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Someone tell me where im going array (wrong)  RSS feed

 
mike statham
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output is:
How many tickets would you like?
5

Ticket 1: 1 30 38 39 45 14
Ticket 2: 35 3 42 18 40 2
Ticket 3: 27 7 19 40 25 35
Ticket 4: 34 17 0 4 38 33
Ticket 5: 14 6 5 46 48 1

The following is my requirements:
•Each row is called a "play." The plays are lettered A, B, C, etc.
•There are always an even number of plays on a ticket. (Lotto tickets cost $1 for two plays)
•Each play has the following characteristics
•There are 6 randomly selected integers
•The integers are from 1 through 44
•Integers may not be repeated
•Integers are sorted from smallest to largest on each line
•Integers are always shown as 2 digits. If the number is less than 10, a leading zero is printed.
•There are a maximum of 10 plays per ticket. (A - J)

Your program should begin by asking the user to enter an even number of plays. The program should do "input validation" and not let the program continue until the user enters an even number. The minimum requirement for this program only requires you to pick numbers up to 10.
 
Greg Charles
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I think you mean "awry". It looks like you've made a good start. Your next job might be to get multiple plays per ticket. Don't worry about labeling them at first (A-J) ... just be able to prompt for the number of plays per ticket, verify that it's an even number from 2 to 10 and then print out that number of rows. The next job after that would be sorting the numbers so that they increase from left to right.
 
Campbell Ritchie
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I don't like to see so much code in the main method. In my opinion, it should contain one statement. Lots of people will happily write longer main methods, but I can find few people who will write main methods with fewer statements than I suggested
It would be more object‑oriented to create your Lotto class, give it a constructor, fields, etc, and a method which starts off the game. Your main method reduces to this:-You are using one statement to create an object and use its reference once and once only. After that, everything else happens in the Lotto object and you never need that reference again. (If you get desperate, you can retrieve it easily inside the Lotto object by writing this.)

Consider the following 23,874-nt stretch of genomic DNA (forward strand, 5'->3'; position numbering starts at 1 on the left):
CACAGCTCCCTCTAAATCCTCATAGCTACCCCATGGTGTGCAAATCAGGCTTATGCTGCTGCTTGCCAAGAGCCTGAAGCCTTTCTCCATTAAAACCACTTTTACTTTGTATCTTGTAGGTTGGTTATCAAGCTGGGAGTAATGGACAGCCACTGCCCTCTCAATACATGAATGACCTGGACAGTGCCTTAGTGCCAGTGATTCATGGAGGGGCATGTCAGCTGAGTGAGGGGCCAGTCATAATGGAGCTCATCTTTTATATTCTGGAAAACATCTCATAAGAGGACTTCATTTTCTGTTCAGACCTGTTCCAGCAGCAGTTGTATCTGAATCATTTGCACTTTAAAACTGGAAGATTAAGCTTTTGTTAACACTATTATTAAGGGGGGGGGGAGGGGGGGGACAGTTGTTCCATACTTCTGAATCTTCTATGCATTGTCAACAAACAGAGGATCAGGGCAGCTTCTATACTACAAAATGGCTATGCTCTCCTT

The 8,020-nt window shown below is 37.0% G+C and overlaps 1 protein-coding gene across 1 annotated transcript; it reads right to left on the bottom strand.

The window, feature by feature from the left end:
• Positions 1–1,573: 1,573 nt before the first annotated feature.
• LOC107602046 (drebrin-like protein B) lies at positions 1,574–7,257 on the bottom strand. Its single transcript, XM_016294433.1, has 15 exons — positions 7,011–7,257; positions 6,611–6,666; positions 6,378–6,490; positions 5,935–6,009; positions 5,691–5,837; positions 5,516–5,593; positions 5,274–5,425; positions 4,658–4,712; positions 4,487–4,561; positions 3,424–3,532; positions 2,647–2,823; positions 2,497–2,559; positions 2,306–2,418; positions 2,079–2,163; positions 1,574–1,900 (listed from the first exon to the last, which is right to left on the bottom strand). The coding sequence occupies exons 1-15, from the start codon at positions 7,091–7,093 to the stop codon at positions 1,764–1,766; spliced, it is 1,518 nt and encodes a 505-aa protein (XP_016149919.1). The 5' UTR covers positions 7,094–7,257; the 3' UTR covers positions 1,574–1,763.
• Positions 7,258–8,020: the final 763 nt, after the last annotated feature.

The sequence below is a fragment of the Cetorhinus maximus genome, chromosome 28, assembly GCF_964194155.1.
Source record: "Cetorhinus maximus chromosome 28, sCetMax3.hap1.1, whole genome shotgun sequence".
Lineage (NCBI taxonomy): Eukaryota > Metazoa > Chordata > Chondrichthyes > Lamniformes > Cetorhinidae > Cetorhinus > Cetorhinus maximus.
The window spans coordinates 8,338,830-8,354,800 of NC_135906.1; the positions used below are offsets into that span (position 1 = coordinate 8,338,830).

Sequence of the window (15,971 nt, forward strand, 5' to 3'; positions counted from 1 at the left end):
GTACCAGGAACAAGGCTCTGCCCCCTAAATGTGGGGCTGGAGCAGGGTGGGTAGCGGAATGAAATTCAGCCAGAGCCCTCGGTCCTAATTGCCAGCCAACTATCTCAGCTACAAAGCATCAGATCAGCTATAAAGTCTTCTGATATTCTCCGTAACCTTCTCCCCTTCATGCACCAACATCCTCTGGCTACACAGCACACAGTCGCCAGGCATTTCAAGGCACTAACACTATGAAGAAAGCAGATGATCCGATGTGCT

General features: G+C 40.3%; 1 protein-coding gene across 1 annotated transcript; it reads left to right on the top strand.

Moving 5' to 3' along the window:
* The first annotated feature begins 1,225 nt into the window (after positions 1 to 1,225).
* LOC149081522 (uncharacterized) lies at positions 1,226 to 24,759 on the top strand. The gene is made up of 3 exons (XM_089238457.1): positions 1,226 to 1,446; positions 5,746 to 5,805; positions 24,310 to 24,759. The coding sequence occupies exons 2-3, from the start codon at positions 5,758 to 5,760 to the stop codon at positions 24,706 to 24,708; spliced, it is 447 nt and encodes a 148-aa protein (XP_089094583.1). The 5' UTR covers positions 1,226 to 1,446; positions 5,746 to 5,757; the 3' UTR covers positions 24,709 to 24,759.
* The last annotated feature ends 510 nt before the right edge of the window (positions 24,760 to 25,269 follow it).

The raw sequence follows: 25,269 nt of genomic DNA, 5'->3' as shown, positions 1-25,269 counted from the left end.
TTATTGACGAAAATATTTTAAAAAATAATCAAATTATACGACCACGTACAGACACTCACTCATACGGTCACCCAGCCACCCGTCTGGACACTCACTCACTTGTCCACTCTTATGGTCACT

Winston Gutkowski
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Campbell Ritchie wrote:I don't like to see so much code in the main method...

@mike: I wholeheartedly agree with Campbell (which is rare enough in itself to deserve your attention ). And if you're interested in a couple of methodologies similar to the one he describes, have a look at the MainIsAPain page.

Another thing that might help is a word analysis of your requirements. It's by no means comprehensive, but it's often a good place to start, and it's very simple.
1. Go through your requirements and pick out all the verbs and nouns and make lists of them.
2. The nouns will usually point you to classes that you'll need (or fields in those classes).
3. The verbs will point you to methods that you're likely to need.

Like I say, it's very crude, but it can sometimes help if you're overwhelmed by "trying to think about everything at once" because it's simple, focused, and non-programmatic (ie, it's exercising a different part of your brain). It may also help you to break up some of that monolithic code that right now is all in your main() method.

HIH

Winston
 
Campbell Ritchie
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Winston Gutkowski wrote: . . .
@mike: I wholeheartedly agree with Campbell (which is rare enough in itself to deserve your attention ). . . .
Nobody else ever agrees with me

Actually that ain't true. I find I agree with Winston all the time.

Another thing I would recommend is to divide your task into small pieces. Get one piece working until you are sure it works correctly and the move on to the next piece. You may decide I am telling you the same as Winston has just said, only differently. And that main is a pain link is good.
 
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